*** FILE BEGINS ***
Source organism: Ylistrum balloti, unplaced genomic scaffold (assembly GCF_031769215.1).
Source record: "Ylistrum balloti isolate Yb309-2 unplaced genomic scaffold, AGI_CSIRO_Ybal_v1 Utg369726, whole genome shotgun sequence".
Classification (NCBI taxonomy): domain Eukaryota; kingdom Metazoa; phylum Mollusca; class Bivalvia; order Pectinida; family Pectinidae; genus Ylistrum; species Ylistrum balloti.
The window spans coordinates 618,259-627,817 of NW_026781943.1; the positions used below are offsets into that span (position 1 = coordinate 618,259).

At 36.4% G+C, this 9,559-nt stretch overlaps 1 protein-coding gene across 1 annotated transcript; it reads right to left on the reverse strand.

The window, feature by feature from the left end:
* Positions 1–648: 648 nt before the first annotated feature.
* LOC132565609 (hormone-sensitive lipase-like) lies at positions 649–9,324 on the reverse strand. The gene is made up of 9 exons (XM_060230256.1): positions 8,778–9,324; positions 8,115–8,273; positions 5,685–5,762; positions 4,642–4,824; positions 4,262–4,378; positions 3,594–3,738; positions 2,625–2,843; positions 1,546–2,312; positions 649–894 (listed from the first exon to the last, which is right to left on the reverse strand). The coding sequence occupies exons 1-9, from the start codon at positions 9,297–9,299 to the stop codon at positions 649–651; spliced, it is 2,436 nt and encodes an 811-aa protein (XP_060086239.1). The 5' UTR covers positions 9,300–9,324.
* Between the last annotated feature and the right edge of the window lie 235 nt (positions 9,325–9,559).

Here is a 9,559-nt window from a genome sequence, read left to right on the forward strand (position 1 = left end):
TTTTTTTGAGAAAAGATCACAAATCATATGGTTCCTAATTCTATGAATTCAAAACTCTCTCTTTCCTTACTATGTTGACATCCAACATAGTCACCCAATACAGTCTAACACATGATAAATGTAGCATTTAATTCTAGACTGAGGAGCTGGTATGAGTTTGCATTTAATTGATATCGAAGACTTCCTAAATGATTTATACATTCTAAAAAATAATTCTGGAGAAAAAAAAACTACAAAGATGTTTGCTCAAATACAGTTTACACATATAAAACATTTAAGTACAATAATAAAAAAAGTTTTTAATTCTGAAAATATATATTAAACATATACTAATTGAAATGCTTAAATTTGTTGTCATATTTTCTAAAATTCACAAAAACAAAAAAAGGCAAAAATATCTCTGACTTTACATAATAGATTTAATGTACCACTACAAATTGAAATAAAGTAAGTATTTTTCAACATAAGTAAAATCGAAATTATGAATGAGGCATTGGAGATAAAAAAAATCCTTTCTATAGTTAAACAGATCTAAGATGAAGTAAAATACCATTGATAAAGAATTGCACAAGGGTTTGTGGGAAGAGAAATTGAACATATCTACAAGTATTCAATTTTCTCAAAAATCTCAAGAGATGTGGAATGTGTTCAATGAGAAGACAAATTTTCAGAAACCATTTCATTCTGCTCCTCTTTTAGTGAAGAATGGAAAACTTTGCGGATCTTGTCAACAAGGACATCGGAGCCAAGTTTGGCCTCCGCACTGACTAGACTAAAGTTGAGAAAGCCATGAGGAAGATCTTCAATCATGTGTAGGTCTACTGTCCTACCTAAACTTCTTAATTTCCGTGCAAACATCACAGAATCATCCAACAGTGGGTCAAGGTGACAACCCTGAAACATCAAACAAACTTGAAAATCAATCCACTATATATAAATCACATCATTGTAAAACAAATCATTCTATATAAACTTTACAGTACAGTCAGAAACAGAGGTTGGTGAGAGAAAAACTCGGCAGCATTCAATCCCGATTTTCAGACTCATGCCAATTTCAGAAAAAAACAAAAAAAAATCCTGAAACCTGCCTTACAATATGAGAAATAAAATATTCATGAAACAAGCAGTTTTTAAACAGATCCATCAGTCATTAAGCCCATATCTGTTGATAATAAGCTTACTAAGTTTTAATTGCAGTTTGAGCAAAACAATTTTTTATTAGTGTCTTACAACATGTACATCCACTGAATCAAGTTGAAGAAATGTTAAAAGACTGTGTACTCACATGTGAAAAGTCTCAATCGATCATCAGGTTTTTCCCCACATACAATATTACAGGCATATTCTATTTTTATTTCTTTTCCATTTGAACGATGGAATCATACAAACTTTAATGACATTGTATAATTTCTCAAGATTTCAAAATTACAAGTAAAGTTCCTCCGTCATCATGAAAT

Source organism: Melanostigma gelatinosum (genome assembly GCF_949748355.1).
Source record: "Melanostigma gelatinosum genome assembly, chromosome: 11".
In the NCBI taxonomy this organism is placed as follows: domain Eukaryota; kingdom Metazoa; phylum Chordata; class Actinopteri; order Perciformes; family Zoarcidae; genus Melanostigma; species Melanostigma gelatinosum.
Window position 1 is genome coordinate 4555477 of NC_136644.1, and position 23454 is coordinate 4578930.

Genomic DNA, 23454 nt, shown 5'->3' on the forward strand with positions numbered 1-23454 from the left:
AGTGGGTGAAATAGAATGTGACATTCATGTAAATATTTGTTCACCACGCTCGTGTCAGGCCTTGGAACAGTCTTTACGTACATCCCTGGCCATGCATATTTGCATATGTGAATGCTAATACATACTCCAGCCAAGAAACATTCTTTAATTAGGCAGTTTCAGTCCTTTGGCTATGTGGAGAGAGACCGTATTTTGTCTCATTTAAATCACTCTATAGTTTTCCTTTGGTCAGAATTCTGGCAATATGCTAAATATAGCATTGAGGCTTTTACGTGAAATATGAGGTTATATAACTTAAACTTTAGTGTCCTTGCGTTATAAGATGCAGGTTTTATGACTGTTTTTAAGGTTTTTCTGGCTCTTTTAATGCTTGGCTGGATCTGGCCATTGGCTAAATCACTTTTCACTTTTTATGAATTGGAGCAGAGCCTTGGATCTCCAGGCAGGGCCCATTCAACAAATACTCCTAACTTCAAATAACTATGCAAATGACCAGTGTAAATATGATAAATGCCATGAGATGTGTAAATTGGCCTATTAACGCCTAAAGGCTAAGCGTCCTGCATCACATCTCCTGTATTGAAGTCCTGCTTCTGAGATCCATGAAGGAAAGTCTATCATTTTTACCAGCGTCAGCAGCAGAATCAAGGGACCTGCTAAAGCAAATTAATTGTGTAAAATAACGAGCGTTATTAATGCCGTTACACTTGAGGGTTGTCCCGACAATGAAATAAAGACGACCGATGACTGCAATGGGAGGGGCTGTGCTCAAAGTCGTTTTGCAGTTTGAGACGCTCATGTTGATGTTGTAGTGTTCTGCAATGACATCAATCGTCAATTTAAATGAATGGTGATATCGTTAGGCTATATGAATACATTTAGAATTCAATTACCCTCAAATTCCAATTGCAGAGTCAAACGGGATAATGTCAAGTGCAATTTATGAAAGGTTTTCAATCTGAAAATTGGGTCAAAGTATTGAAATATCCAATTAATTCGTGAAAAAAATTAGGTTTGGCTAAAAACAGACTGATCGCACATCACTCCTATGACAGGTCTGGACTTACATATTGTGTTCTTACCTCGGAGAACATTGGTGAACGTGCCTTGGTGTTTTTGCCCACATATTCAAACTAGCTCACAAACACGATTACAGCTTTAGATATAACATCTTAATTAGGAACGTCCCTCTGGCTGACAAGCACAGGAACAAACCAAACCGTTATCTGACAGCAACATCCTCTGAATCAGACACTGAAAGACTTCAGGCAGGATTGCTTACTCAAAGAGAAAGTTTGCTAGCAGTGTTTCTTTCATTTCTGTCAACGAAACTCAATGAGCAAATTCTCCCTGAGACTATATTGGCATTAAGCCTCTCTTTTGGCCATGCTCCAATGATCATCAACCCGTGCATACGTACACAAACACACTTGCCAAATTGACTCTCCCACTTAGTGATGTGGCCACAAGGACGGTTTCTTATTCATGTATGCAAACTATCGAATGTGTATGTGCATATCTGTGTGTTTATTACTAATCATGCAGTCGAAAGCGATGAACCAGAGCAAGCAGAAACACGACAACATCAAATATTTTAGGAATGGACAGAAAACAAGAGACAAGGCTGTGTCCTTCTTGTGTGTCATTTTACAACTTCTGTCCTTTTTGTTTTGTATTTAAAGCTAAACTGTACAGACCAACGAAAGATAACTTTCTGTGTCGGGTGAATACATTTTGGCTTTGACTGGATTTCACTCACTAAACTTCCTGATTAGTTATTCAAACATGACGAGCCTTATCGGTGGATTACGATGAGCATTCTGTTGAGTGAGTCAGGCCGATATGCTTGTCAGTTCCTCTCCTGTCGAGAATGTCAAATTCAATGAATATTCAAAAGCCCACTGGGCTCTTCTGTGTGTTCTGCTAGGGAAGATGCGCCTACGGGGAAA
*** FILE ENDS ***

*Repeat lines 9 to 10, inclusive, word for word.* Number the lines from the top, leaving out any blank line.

* Between the last annotated feature and the right edge of the window lie 235 nt (positions 9,325–9,559).

Here is a 9,559-nt window from a genome sequence, read left to right on the forward strand (position 1 = left end):